The US Supreme Court has handed down major rulings that will likely have a lasting impact on civil rights.
On Wednesday, June 26, it ruled that the Defense of Marriage Act - a law that defined marriage as only between a man and a woman and therefore barred the federal government from recognising same-sex marriage - is unconstitutional.
Under the old system a state could bailout if it had a clean record for 10 years … I think something else that the Chief Justice ignores is the fact that we are not just talking about turn out a registration of minorities, we are talking about politicians manipulating rules like redistricting rules to diminish the influence of a particular population. So I think it is a little more complex than the chief presents.
But just 24 hours earlier it was a very different atmosphere - when the Supreme Court struck down key parts of the Voting Rights Act, one of the key accomplishments of the civil rights movement.
The law made it mandatory for states with a history of racism to get approval from the Department of Justice before changing any electoral laws.
On Tuesday, June 25, the Supreme Court judged that the formula to determine which states needed extra scrutiny is outdated.
Chief Justice John Roberts said that due to the effectiveness of the Voting Rights Act, it needed to be amended to reflect modern racial views.
"During that time, largely because of the Voting Rights Act, voting tests were abolished, disparities in voter registration and turnout due to race were erased, and African-Americans attained political office in record numbers. And yet the coverage formula that Congress reauthorised in 2006 ignores these developments, keeping the focus on decades-old data relevant to decades-old problems, rather than current data reflecting current needs," Roberts said.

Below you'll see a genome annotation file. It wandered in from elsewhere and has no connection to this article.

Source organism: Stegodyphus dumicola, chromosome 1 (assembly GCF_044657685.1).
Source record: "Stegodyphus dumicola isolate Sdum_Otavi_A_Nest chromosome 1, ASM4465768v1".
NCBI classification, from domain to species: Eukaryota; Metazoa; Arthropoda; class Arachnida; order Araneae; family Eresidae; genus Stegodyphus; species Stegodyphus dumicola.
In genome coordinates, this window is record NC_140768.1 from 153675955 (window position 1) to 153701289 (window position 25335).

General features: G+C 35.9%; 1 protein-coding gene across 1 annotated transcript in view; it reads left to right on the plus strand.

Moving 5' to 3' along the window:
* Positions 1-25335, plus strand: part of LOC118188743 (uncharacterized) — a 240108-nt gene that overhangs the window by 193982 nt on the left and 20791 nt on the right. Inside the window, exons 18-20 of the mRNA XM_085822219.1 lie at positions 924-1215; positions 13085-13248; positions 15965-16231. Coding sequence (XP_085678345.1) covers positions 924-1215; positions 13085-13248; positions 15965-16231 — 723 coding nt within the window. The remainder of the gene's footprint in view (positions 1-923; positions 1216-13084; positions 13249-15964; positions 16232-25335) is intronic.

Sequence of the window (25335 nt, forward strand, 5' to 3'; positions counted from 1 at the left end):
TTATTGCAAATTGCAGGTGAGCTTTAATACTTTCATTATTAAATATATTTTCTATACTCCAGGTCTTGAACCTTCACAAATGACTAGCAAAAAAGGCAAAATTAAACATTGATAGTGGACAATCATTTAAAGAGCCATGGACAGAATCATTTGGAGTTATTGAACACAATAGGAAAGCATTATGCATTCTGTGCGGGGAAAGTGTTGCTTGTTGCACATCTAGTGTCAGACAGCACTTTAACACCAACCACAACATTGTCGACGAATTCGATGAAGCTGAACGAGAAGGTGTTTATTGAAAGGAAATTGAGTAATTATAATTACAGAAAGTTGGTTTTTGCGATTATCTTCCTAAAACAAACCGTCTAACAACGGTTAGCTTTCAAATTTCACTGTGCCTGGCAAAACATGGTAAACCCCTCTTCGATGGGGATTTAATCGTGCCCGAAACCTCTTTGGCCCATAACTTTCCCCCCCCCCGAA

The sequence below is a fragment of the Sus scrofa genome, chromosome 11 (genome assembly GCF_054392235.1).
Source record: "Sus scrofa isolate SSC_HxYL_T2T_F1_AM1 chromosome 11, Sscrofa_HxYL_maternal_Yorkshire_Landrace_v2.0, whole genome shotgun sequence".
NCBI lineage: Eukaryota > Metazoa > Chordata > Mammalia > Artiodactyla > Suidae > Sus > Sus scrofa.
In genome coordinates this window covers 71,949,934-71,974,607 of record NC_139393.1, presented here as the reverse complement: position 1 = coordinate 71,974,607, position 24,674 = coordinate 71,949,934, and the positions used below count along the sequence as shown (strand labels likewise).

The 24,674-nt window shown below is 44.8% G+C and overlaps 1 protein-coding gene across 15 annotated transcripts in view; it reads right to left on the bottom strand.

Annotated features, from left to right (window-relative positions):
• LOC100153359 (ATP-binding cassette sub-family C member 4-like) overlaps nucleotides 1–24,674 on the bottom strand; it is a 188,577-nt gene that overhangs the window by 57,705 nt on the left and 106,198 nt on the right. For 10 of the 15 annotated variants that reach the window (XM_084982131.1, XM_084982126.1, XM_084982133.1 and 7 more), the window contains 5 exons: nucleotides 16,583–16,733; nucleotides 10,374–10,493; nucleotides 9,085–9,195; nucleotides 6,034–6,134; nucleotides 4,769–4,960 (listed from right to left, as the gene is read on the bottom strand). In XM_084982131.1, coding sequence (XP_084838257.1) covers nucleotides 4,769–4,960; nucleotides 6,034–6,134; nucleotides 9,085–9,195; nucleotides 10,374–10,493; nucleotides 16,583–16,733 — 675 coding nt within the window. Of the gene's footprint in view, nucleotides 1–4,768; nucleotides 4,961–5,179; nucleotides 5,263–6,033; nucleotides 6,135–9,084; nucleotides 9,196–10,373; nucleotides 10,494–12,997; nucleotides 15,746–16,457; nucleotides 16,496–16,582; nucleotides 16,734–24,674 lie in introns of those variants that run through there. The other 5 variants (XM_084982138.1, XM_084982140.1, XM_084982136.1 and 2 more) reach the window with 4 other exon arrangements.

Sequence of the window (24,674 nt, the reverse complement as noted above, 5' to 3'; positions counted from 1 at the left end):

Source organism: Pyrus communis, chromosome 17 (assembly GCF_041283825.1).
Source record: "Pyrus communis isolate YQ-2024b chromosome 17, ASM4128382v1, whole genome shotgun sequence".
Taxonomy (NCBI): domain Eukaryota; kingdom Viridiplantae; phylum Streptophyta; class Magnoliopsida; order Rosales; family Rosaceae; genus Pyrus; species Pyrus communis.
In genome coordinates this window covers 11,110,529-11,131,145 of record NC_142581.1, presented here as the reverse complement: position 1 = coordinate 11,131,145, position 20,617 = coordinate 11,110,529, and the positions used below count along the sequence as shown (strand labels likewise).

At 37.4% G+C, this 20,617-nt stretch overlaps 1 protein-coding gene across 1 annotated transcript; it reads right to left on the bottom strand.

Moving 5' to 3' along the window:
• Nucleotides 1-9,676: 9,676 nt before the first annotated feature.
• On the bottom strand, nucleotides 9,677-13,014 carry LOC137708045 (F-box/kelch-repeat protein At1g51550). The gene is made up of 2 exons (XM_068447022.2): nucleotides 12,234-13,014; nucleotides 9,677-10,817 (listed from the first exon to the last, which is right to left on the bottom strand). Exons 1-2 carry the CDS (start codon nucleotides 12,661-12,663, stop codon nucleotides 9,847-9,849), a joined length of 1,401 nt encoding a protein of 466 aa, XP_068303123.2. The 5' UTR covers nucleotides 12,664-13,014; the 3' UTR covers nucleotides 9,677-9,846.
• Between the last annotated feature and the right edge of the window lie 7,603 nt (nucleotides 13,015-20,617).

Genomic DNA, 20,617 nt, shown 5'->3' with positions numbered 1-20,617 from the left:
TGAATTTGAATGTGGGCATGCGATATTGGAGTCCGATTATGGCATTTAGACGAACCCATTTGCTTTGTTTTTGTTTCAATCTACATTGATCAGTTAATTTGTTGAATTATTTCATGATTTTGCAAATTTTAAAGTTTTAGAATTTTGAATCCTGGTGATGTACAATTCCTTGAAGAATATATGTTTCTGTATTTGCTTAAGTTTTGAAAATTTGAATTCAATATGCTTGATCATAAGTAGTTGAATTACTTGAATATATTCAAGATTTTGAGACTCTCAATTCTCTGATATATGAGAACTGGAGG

A poll conducted last month show that Americans are split almost evenly on the necessity of the Voting Rights Act: while 49 percent believe the law is still necessary, 44 percent say it is no longer needed.
So was it a wise decision to struck down key parts of the Voting Rights Act? Is the US redefining their civil rights? And what do these decisions mean for equality in the US?
To discuss this, Inside Story Americas, with presenter Shihab Rattansi, are guests: Spencer Overton; a law professor at George Washington University and author of the book Stealing Democracy: The New Politics of Voter Suppression; Bruce Fien, a constitutional lawyer and the former US Associate Deputy Attorney General under President Ronald Reagan; and Paul Campos, a law professor at the University of Colorado Boulder.
"While it's definitely a victory for gay rights in this country, it's not nearly as far-reaching or ground-breaking a kind of decision it's been characterised immediately in its wake .... Right now we have a very unsettled situation, we have a situation in which the federal government is prohibited from not recognising same-sex marriages that are recognised by states that recognise such marriages."
- Paul Campus, a law professor at the University of Colorado Boulder